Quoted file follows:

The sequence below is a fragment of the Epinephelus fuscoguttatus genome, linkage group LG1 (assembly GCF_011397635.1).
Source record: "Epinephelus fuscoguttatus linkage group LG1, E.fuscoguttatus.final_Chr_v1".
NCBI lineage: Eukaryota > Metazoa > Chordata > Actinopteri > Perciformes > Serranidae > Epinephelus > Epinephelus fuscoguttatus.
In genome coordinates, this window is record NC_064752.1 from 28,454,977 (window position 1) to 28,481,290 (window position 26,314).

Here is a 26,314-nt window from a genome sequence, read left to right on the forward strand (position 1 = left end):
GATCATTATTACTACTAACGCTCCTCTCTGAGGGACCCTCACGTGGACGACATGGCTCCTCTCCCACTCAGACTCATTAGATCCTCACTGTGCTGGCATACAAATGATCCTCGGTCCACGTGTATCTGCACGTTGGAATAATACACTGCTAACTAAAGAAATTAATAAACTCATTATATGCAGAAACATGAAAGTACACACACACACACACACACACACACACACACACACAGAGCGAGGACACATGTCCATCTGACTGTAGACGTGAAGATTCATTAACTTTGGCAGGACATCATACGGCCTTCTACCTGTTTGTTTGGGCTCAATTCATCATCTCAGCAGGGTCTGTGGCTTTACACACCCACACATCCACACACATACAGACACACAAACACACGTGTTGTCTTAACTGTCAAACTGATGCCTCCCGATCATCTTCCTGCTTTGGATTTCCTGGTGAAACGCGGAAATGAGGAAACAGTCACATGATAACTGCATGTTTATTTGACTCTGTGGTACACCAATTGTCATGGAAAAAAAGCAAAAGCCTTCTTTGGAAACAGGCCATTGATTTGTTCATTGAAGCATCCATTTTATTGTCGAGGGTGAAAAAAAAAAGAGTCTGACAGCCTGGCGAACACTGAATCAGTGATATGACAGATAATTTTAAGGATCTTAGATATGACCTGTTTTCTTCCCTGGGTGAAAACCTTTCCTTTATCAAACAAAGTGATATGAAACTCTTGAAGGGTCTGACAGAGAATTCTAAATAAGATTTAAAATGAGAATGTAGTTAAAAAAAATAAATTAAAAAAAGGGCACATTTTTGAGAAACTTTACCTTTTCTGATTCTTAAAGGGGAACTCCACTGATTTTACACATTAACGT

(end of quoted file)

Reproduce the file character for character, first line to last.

The sequence below is a fragment of the Epinephelus fuscoguttatus genome, linkage group LG1 (assembly GCF_011397635.1).
Source record: "Epinephelus fuscoguttatus linkage group LG1, E.fuscoguttatus.final_Chr_v1".
NCBI lineage: Eukaryota > Metazoa > Chordata > Actinopteri > Perciformes > Serranidae > Epinephelus > Epinephelus fuscoguttatus.
In genome coordinates, this window is record NC_064752.1 from 28,454,977 (window position 1) to 28,481,290 (window position 26,314).

Here is a 26,314-nt window from a genome sequence, read left to right on the forward strand (position 1 = left end):
GATCATTATTACTACTAACGCTCCTCTCTGAGGGACCCTCACGTGGACGACATGGCTCCTCTCCCACTCAGACTCATTAGATCCTCACTGTGCTGGCATACAAATGATCCTCGGTCCACGTGTATCTGCACGTTGGAATAATACACTGCTAACTAAAGAAATTAATAAACTCATTATATGCAGAAACATGAAAGTACACACACACACACACACACACACACACACACACACAGAGCGAGGACACATGTCCATCTGACTGTAGACGTGAAGATTCATTAACTTTGGCAGGACATCATACGGCCTTCTACCTGTTTGTTTGGGCTCAATTCATCATCTCAGCAGGGTCTGTGGCTTTACACACCCACACATCCACACACATACAGACACACAAACACACGTGTTGTCTTAACTGTCAAACTGATGCCTCCCGATCATCTTCCTGCTTTGGATTTCCTGGTGAAACGCGGAAATGAGGAAACAGTCACATGATAACTGCATGTTTATTTGACTCTGTGGTACACCAATTGTCATGGAAAAAAAGCAAAAGCCTTCTTTGGAAACAGGCCATTGATTTGTTCATTGAAGCATCCATTTTATTGTCGAGGGTGAAAAAAAAAAGAGTCTGACAGCCTGGCGAACACTGAATCAGTGATATGACAGATAATTTTAAGGATCTTAGATATGACCTGTTTTCTTCCCTGGGTGAAAACCTTTCCTTTATCAAACAAAGTGATATGAAACTCTTGAAGGGTCTGACAGAGAATTCTAAATAAGATTTAAAATGAGAATGTAGTTAAAAAAAATAAATTAAAAAAAGGGCACATTTTTGAGAAACTTTACCTTTTCTGATTCTTAAAGGGGAACTCCACTGATTTTACACATTAACGT